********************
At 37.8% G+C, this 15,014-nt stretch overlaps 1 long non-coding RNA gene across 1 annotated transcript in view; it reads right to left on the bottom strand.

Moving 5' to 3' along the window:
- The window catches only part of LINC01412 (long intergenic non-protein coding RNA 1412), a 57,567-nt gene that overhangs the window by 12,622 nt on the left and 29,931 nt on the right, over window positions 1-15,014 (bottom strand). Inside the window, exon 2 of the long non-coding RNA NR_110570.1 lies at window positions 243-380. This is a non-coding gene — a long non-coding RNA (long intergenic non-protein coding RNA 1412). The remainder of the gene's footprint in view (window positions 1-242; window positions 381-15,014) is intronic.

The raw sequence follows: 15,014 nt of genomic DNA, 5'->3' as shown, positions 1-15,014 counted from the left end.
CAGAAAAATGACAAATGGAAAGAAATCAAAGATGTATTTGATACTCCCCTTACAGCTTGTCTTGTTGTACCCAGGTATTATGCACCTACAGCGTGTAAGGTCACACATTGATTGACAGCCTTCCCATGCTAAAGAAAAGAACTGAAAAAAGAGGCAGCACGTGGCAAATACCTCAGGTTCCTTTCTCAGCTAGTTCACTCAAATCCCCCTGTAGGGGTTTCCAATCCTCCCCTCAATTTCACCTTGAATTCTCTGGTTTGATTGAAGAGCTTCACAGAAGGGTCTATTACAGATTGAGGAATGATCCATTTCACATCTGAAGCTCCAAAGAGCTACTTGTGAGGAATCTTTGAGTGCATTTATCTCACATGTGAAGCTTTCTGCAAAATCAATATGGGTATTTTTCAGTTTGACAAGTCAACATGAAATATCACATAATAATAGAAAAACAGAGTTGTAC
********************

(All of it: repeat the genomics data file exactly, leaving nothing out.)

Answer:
At 37.8% G+C, this 15,014-nt stretch overlaps 1 long non-coding RNA gene across 1 annotated transcript in view; it reads right to left on the bottom strand.

Moving 5' to 3' along the window:
- The window catches only part of LINC01412 (long intergenic non-protein coding RNA 1412), a 57,567-nt gene that overhangs the window by 12,622 nt on the left and 29,931 nt on the right, over window positions 1-15,014 (bottom strand). Inside the window, exon 2 of the long non-coding RNA NR_110570.1 lies at window positions 243-380. This is a non-coding gene — a long non-coding RNA (long intergenic non-protein coding RNA 1412). The remainder of the gene's footprint in view (window positions 1-242; window positions 381-15,014) is intronic.

The raw sequence follows: 15,014 nt of genomic DNA, 5'->3' as shown, positions 1-15,014 counted from the left end.
CAGAAAAATGACAAATGGAAAGAAATCAAAGATGTATTTGATACTCCCCTTACAGCTTGTCTTGTTGTACCCAGGTATTATGCACCTACAGCGTGTAAGGTCACACATTGATTGACAGCCTTCCCATGCTAAAGAAAAGAACTGAAAAAAGAGGCAGCACGTGGCAAATACCTCAGGTTCCTTTCTCAGCTAGTTCACTCAAATCCCCCTGTAGGGGTTTCCAATCCTCCCCTCAATTTCACCTTGAATTCTCTGGTTTGATTGAAGAGCTTCACAGAAGGGTCTATTACAGATTGAGGAATGATCCATTTCACATCTGAAGCTCCAAAGAGCTACTTGTGAGGAATCTTTGAGTGCATTTATCTCACATGTGAAGCTTTCTGCAAAATCAATATGGGTATTTTTCAGTTTGACAAGTCAACATGAAATATCACATAATAATAGAAAAACAGAGTTGTAC